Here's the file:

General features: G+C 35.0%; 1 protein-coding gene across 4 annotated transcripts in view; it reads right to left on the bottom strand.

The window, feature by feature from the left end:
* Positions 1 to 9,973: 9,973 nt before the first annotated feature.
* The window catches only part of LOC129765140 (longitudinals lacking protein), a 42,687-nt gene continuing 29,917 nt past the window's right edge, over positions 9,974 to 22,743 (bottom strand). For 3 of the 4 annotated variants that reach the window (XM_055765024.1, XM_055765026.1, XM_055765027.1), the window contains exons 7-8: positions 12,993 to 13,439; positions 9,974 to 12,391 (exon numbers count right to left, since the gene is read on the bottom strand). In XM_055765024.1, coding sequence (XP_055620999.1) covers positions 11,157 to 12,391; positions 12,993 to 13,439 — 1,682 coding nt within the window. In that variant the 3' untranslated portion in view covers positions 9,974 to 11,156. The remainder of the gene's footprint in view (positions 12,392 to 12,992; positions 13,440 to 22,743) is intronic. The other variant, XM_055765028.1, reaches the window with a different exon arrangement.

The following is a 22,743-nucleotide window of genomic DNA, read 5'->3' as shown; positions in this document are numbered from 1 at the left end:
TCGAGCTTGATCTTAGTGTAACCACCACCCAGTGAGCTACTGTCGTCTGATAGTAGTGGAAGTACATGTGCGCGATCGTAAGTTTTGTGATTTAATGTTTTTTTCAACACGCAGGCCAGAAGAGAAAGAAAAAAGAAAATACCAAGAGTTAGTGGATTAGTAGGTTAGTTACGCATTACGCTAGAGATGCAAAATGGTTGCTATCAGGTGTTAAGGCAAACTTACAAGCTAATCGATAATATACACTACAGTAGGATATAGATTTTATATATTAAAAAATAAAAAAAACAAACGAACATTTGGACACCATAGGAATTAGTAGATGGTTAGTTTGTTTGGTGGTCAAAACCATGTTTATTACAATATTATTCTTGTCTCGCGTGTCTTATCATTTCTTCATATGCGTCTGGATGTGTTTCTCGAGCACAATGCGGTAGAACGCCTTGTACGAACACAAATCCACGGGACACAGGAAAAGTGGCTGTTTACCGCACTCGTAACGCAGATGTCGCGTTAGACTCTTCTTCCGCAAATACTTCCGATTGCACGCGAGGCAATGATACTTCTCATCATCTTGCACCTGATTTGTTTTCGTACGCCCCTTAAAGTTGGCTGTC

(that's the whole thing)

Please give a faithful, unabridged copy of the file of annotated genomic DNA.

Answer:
General features: G+C 35.0%; 1 protein-coding gene across 4 annotated transcripts in view; it reads right to left on the bottom strand.

The window, feature by feature from the left end:
* Positions 1 to 9,973: 9,973 nt before the first annotated feature.
* The window catches only part of LOC129765140 (longitudinals lacking protein), a 42,687-nt gene continuing 29,917 nt past the window's right edge, over positions 9,974 to 22,743 (bottom strand). For 3 of the 4 annotated variants that reach the window (XM_055765024.1, XM_055765026.1, XM_055765027.1), the window contains exons 7-8: positions 12,993 to 13,439; positions 9,974 to 12,391 (exon numbers count right to left, since the gene is read on the bottom strand). In XM_055765024.1, coding sequence (XP_055620999.1) covers positions 11,157 to 12,391; positions 12,993 to 13,439 — 1,682 coding nt within the window. In that variant the 3' untranslated portion in view covers positions 9,974 to 11,156. The remainder of the gene's footprint in view (positions 12,392 to 12,992; positions 13,440 to 22,743) is intronic. The other variant, XM_055765028.1, reaches the window with a different exon arrangement.

The following is a 22,743-nucleotide window of genomic DNA, read 5'->3' as shown; positions in this document are numbered from 1 at the left end:
TCGAGCTTGATCTTAGTGTAACCACCACCCAGTGAGCTACTGTCGTCTGATAGTAGTGGAAGTACATGTGCGCGATCGTAAGTTTTGTGATTTAATGTTTTTTTCAACACGCAGGCCAGAAGAGAAAGAAAAAAGAAAATACCAAGAGTTAGTGGATTAGTAGGTTAGTTACGCATTACGCTAGAGATGCAAAATGGTTGCTATCAGGTGTTAAGGCAAACTTACAAGCTAATCGATAATATACACTACAGTAGGATATAGATTTTATATATTAAAAAATAAAAAAAACAAACGAACATTTGGACACCATAGGAATTAGTAGATGGTTAGTTTGTTTGGTGGTCAAAACCATGTTTATTACAATATTATTCTTGTCTCGCGTGTCTTATCATTTCTTCATATGCGTCTGGATGTGTTTCTCGAGCACAATGCGGTAGAACGCCTTGTACGAACACAAATCCACGGGACACAGGAAAAGTGGCTGTTTACCGCACTCGTAACGCAGATGTCGCGTTAGACTCTTCTTCCGCAAATACTTCCGATTGCACGCGAGGCAATGATACTTCTCATCATCTTGCACCTGATTTGTTTTCGTACGCCCCTTAAAGTTGGCTGTC